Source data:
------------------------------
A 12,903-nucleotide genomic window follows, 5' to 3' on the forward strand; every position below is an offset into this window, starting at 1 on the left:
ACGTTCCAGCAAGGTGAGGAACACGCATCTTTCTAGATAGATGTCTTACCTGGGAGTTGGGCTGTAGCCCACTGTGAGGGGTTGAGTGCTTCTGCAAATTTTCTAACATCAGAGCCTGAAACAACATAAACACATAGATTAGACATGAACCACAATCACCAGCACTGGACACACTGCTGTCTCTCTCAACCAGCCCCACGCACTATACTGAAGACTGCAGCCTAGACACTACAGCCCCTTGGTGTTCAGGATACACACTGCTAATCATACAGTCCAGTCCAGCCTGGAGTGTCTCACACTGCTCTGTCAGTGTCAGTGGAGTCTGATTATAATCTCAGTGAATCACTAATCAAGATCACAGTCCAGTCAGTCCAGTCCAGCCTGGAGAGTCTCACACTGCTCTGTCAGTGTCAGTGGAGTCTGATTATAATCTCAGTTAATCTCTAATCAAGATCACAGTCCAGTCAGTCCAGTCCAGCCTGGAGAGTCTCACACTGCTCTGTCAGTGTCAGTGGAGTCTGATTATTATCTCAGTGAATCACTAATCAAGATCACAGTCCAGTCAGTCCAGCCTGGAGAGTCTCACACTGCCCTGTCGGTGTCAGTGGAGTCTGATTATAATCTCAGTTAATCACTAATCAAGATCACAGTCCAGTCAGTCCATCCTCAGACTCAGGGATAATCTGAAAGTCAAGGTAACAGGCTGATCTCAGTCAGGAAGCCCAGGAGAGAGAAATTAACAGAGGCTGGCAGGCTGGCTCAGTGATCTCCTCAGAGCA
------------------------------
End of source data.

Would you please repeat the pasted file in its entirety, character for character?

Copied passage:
A 12,903-nucleotide genomic window follows, 5' to 3' on the forward strand; every position below is an offset into this window, starting at 1 on the left:
ACGTTCCAGCAAGGTGAGGAACACGCATCTTTCTAGATAGATGTCTTACCTGGGAGTTGGGCTGTAGCCCACTGTGAGGGGTTGAGTGCTTCTGCAAATTTTCTAACATCAGAGCCTGAAACAACATAAACACATAGATTAGACATGAACCACAATCACCAGCACTGGACACACTGCTGTCTCTCTCAACCAGCCCCACGCACTATACTGAAGACTGCAGCCTAGACACTACAGCCCCTTGGTGTTCAGGATACACACTGCTAATCATACAGTCCAGTCCAGCCTGGAGTGTCTCACACTGCTCTGTCAGTGTCAGTGGAGTCTGATTATAATCTCAGTGAATCACTAATCAAGATCACAGTCCAGTCAGTCCAGTCCAGCCTGGAGAGTCTCACACTGCTCTGTCAGTGTCAGTGGAGTCTGATTATAATCTCAGTTAATCTCTAATCAAGATCACAGTCCAGTCAGTCCAGTCCAGCCTGGAGAGTCTCACACTGCTCTGTCAGTGTCAGTGGAGTCTGATTATTATCTCAGTGAATCACTAATCAAGATCACAGTCCAGTCAGTCCAGCCTGGAGAGTCTCACACTGCCCTGTCGGTGTCAGTGGAGTCTGATTATAATCTCAGTTAATCACTAATCAAGATCACAGTCCAGTCAGTCCATCCTCAGACTCAGGGATAATCTGAAAGTCAAGGTAACAGGCTGATCTCAGTCAGGAAGCCCAGGAGAGAGAAATTAACAGAGGCTGGCAGGCTGGCTCAGTGATCTCCTCAGAGCA